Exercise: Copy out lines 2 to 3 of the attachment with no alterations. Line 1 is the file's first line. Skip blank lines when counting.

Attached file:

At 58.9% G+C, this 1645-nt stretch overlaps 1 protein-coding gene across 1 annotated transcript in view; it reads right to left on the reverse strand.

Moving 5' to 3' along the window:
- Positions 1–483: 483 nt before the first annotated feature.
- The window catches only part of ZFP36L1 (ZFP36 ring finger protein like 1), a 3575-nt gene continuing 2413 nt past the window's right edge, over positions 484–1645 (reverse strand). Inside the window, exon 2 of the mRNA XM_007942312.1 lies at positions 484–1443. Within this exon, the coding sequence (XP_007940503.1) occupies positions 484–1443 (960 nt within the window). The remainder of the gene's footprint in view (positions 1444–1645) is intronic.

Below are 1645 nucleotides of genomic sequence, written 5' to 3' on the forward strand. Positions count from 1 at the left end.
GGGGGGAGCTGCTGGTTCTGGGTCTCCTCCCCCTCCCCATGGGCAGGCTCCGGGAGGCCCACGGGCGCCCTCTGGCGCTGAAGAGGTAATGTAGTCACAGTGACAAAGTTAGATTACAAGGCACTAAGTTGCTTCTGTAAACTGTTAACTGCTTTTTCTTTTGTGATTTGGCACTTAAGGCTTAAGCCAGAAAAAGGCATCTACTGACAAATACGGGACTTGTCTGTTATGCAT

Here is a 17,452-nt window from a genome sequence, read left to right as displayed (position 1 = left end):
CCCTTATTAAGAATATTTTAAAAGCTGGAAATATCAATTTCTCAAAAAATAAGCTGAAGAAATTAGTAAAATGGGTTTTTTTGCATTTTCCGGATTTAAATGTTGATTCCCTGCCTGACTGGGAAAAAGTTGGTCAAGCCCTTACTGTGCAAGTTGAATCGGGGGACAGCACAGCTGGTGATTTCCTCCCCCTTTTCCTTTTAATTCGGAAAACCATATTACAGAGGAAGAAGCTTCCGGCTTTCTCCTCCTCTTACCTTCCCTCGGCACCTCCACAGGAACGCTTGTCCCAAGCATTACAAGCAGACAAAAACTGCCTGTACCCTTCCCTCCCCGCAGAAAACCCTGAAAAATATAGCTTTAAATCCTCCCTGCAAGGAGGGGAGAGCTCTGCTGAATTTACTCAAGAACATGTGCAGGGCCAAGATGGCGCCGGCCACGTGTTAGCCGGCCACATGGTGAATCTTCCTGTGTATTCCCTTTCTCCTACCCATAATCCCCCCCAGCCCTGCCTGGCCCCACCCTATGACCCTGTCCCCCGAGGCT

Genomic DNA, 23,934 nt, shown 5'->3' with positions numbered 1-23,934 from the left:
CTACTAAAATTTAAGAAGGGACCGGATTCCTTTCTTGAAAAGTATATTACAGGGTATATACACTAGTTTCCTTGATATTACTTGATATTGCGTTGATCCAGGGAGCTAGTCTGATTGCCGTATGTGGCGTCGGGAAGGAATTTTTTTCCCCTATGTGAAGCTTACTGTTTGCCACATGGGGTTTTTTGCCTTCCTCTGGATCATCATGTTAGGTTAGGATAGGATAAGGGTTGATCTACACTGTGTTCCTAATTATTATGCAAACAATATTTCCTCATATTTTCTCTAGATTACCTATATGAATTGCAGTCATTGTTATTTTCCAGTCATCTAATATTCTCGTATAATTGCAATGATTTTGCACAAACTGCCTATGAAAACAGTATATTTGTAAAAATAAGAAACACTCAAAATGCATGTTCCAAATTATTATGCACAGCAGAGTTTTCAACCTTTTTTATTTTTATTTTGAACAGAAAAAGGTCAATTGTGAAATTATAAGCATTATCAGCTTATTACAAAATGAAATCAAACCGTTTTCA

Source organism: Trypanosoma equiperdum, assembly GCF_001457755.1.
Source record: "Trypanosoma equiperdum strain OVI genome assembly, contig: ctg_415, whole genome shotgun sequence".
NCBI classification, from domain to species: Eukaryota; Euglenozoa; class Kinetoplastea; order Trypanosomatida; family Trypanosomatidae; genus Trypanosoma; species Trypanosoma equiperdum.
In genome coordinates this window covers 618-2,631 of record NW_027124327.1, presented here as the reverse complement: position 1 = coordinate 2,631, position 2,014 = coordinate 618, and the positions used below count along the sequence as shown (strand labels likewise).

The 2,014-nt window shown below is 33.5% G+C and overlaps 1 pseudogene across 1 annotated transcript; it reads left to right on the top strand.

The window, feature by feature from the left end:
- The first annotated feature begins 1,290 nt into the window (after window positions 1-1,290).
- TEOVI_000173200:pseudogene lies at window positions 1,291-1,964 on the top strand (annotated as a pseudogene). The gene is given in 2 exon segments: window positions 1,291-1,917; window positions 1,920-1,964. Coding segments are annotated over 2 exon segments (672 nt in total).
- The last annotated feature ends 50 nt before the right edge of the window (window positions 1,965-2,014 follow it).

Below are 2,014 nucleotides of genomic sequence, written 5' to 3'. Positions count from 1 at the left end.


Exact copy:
Moving 5' to 3' along the window:
- Positions 1–483: 483 nt before the first annotated feature.